To compare the three types of laminated dough, see Table 10-1, Three Types of Laminated Dough.
Why Resting the Dough Is Necessary
After each turn, laminated doughs are placed in the refrigerator to rest. Resting accomplishes two goals. First, resting allows any gluten that has formed to relax. Second, during rolling and folding, heat is generated. Often, the fat warms up and becomes soft (especially when using butter). Resting the dough allows the fat time to firm up just enough before the next turn. The resting period can last anywhere from 20 minutes to 1 hour between turns. The fat should not be allowed to get too hard. Some chefs place the dough in the freezer to speed this process.
[FIGURE 10-2 OMITTED]
[FIGURE 10-3 OMITTED]
How Laminated Doughs Puff Up and Rise
The rising power of Danish and croissant doughs is due to the yeast in the dough as well as steam. Puff pastry is steam leavened only, with no added advantage of yeast.
Similar to a flaky pie pastry, the many thin layers of fat within a laminated dough act as spacers. Once in the oven, each layer of fat melts, leaving a space between the dough above and below. These spaces fill with hot air and steam from moisture within the dough and fat layers, which expand, causing a pushing up against the dough layers, separating and lifting them to form many flaky layers. Laminated doughs are typically baked at 400[degrees]F (205[degrees]C) or higher to produce enough steam to help the layers rise.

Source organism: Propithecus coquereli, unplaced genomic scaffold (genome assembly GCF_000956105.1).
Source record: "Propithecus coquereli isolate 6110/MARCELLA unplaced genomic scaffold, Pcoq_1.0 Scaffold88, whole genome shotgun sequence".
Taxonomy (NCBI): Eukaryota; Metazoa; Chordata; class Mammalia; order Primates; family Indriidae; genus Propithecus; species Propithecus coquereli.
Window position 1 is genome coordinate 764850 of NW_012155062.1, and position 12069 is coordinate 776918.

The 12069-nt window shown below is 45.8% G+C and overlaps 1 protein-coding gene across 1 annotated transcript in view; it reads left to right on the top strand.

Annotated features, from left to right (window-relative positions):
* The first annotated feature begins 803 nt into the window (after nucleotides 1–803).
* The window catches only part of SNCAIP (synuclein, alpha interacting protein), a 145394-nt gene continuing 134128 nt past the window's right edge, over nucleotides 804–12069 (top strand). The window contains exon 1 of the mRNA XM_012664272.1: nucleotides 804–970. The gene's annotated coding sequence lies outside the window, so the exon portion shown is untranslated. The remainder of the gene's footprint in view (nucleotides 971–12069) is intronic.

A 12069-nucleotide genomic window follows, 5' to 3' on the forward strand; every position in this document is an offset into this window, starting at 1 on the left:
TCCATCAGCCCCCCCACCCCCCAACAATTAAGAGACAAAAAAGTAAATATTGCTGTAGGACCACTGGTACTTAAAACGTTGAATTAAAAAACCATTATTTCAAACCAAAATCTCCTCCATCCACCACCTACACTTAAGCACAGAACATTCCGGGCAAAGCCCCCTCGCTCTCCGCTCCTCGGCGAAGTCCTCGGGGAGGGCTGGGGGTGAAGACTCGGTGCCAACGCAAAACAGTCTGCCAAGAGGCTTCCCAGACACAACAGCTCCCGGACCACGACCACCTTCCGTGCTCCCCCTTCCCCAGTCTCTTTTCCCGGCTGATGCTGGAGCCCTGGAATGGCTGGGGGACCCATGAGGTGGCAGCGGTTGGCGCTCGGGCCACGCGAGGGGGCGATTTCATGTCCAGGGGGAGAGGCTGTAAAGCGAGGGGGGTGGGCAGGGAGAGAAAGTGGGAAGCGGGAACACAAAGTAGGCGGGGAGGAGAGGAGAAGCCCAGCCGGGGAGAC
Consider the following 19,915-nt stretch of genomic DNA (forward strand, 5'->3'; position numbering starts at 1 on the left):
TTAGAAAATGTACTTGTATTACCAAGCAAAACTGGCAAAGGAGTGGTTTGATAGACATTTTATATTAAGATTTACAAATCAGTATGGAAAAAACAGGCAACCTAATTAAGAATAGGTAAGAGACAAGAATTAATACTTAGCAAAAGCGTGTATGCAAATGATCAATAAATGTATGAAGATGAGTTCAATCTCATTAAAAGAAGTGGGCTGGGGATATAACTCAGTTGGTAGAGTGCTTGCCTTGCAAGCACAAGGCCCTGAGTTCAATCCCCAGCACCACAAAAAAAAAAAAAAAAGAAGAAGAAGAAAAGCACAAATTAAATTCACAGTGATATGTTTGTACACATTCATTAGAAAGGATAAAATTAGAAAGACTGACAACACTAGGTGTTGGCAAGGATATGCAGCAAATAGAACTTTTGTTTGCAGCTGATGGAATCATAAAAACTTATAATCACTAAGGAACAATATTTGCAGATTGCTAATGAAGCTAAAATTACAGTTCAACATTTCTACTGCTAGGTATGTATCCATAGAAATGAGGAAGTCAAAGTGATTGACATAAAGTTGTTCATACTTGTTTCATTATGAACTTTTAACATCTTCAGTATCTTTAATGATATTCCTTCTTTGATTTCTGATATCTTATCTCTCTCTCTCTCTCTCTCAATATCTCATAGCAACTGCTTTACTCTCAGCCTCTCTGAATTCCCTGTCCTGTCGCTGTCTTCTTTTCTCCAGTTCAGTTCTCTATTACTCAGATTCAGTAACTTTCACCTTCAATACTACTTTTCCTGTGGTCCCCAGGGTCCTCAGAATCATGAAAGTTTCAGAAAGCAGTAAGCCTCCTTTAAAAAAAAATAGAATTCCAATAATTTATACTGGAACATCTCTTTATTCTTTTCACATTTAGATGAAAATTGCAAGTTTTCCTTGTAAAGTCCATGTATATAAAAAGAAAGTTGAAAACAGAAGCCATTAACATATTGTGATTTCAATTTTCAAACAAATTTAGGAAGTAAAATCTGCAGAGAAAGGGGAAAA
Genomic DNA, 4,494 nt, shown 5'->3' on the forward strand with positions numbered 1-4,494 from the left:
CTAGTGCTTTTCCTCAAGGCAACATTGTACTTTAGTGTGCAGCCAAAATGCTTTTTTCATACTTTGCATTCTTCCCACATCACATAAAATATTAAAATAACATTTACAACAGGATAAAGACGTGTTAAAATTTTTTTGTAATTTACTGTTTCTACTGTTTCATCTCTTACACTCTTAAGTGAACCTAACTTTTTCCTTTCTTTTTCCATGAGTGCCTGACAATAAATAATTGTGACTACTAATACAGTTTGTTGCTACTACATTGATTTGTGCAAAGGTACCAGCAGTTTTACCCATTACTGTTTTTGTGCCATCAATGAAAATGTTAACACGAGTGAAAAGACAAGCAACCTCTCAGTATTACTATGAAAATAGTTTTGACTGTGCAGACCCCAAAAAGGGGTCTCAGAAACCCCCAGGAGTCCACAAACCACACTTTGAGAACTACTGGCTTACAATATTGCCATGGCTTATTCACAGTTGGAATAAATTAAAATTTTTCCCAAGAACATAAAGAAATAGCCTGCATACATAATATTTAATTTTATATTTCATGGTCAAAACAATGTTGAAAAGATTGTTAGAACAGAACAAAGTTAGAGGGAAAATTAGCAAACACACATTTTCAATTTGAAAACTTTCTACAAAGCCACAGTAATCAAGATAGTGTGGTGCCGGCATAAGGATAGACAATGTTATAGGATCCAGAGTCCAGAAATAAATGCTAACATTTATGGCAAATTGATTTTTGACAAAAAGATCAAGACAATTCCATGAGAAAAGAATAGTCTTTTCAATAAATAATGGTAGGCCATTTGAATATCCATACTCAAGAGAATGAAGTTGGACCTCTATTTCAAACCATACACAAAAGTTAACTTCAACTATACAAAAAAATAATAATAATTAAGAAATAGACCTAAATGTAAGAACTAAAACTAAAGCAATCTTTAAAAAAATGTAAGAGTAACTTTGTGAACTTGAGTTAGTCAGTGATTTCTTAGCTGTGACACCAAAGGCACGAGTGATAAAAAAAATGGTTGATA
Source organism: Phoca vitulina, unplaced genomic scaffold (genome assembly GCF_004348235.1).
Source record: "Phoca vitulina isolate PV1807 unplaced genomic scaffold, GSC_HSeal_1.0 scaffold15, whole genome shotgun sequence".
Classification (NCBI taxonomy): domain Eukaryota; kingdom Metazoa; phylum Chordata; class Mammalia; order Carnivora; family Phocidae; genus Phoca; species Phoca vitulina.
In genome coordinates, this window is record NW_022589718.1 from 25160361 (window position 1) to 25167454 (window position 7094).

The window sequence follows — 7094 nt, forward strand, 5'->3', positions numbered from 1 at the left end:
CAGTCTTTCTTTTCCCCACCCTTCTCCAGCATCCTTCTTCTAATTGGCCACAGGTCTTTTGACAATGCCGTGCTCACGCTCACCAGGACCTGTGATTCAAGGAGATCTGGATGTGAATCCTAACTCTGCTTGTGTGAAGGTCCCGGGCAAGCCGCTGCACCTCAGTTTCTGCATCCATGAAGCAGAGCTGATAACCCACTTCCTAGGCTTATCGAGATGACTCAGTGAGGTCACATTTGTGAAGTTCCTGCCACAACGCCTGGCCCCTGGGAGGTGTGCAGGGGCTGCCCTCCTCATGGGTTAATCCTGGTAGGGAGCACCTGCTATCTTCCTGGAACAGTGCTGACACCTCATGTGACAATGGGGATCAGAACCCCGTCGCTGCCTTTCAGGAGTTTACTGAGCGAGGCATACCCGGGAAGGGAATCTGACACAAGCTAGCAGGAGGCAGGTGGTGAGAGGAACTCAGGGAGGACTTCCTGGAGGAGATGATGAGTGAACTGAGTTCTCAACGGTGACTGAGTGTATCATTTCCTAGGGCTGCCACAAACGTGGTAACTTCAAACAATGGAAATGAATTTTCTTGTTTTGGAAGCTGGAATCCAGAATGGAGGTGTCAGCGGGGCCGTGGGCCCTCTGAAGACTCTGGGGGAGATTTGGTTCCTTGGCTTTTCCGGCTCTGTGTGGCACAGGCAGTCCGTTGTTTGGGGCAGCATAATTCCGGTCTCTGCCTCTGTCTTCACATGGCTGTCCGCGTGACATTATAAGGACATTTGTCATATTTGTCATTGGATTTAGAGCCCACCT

Choosing a Flour for the Base Dough
Even though there are standard recipes for puff pastry and for Danish and croissant doughs, opinions differ in the type of flour to be used in the base dough. Some bakers choose all-purpose flour to decrease gluten and toughness. Some choose bread flour to give added structure to the risen layers. Using bread flour or other high-protein flour may not seem like the correct type of flour to use considering a tender, flaky product is desired. Yet laminated doughs need to have enough strength so that as they puff up their ultrafine layers do not break. The gluten strands should have enough resiliency to stretch, yielding paper-thin layers. The higher protein content of bread flour gives a certain amount of "give" or elasticity to the dough. Sometimes a combination of high-protein and low-protein flours is the best compromise for making tender, yet resilient, pastry.
Dimensions of the Base Dough
The exact dimensions of the rectangle made from the base dough are not important. There are two points to keep in mind, however. First, make sure the dough is not rolled too thin or the height of the baked pastry will be compromised. Second, a bookfold or four-fold turn requires the dough to be a longer length than does a letterfold or three-fold turn.
Tips for Successful Laminated Pastries
For the Base Dough
* Use a small amount of an acid such as lemon juice or vinegar to denature some of the proteins in the flour, thereby relaxing the gluten just enough to allow better rolling out of the dough, reducing shrinkage.